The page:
Struggling to cope with her father’s suicide when she was just ten years old, Ann always preferred her own company and would go weeks without talking to anyone at all.
With depression such a taboo subject all those years ago, Ann had to leave numerous jobs as a result of nervous breakdowns, and she endured a whole year of post-natal depression after the birth of her daughter.
Now enjoying life more than she ever has, Ann has put processes in place to make sure she never has to go through periods of depression again.
This is Ann’s story.
“I found school really tough. I could go from being one of the top students to near the bottom of the class. I wasn’t prepared for life outside of school. As much as I wanted to pursue further education, I didn’t think I could hold it together to make a success out of it,” said Ann.
“I was put on an anti-depressant medication for a short time as a four-year-old. I was socially awkward through all of school. I could go for weeks without talking to anyone. I was reluctant to leave the house outside of school.”
At 25, Ann finally received advice from her Church Pastor, who insisted that she went to see her local GP to seek help for how she was feeling.
“The effects of my depression have, at times, been debilitating. Primarily, I felt a state of hopelessness. But then there were also times of ambivalence, ” Ann said.
“I would be unable to connect with my own feelings, let alone anyone else’s. And then there were times when I was overwhelmed with feelings, both internally and those caused by the people around me.
“Like everyone else, there have been events that have been traumatic in my life, but it’s hard to say how much of an impact these have had. When I first spoke to a GP about depression there had not been a specific event that had brought on that episode. I just felt overwhelmed with life.”
Looking back, Ann recognises the impact her depression had on her friends and family, with a number of her family members having been affected by the illness too.
“My father committed suicide when I was ten after living with depression for as long as I had been aware. My siblings have been on anti-depressants at least once in their lives, and my daughter is also on anti-depressants,” said Ann.
“It’s been hard on my family and friends. When I did feel brave enough to talk about depression, I was approached by well-meaning friends who would freely give advice such as ‘just get over it’ or ‘go and get a job’.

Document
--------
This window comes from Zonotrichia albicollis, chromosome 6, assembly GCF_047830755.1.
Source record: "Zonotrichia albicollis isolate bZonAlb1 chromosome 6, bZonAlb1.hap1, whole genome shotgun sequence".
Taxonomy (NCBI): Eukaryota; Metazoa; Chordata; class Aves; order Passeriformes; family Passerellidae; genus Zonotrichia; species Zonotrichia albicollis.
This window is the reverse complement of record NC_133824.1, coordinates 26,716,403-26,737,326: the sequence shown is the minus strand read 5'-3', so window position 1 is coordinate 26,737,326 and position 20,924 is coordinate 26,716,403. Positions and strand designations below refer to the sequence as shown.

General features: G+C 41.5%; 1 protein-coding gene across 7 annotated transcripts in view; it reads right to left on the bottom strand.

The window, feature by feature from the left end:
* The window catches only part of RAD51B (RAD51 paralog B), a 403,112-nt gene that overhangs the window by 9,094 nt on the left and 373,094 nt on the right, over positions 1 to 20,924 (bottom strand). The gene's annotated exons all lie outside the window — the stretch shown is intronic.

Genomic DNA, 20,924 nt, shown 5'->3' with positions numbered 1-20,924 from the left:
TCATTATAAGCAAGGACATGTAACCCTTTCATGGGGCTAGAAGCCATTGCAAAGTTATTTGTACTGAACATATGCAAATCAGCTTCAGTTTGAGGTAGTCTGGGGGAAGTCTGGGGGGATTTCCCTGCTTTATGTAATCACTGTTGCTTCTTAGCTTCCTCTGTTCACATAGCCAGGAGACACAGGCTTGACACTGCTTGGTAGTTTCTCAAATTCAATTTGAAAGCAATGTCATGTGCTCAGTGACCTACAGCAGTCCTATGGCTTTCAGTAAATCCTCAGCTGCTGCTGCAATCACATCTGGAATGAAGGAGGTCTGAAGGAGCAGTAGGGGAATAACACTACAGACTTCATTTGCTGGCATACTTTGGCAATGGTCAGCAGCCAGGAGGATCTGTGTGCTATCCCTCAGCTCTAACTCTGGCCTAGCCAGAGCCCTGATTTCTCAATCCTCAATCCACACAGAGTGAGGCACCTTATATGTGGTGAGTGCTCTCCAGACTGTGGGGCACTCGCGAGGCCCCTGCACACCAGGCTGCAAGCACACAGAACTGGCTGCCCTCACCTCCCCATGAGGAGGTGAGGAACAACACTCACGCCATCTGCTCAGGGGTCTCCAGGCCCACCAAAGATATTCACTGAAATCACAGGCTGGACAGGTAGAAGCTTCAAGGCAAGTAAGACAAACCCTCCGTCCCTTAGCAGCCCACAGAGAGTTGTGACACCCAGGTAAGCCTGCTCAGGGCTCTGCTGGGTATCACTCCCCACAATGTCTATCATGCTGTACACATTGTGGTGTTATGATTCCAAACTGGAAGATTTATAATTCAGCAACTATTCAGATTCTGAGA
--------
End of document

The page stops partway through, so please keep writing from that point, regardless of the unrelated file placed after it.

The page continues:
Now fully recovered, Ann recognises that she couldn’t have reached the happier place in her life that she is in today, without the support of her network of friends and family.
“I’ve become better at recovery with each episode. Initially, 30 years or so ago, depression wasn’t so well accepted by the population. It was a big deal to admit I had a mental health problem,” Ann said.
“At least now it’s easier to talk about. I now know the signs and don’t hesitate to go to my doctor. I make use of counselling and psychological services when needed.
“I also rely heavily on my immediate family and a close group of friends for support. I would not be doing so well without all of these people in my life.”
Today, Ann is participating in the Australian Health and Genetics Study (AHGS), a ground-breaking international collaboration exploring the genetic risk factors associated with depression, and how genes influence one’s response to treatment. QIMR Berghofer Medical Research Institute is leading the Australian arm of the research, and Ann genuinely hopes her contribution will allow experts to unravel more answers to help combat depression.
“The brain is an organ, as is the heart, so if the heart can have genetic defects then it stands to reason that the brain can also. Nurture and the environment always play a significant role but there is so much we don’t know,” said Ann.
“This important study is well worth doing. I hope the information the trial will uncover will help with understanding the condition better, and provide improved treatments in the future.
For now, Ann is making the most of life, which includes taking her beloved dog on regular walks, as well as enjoying a keen interest in arts and crafts and playing video games.
“I don’t fear a recurrence of my depression. I feel I have the right systems and people in place to help me through should depression return. I love my life at present and wouldn’t want to give fear a place.”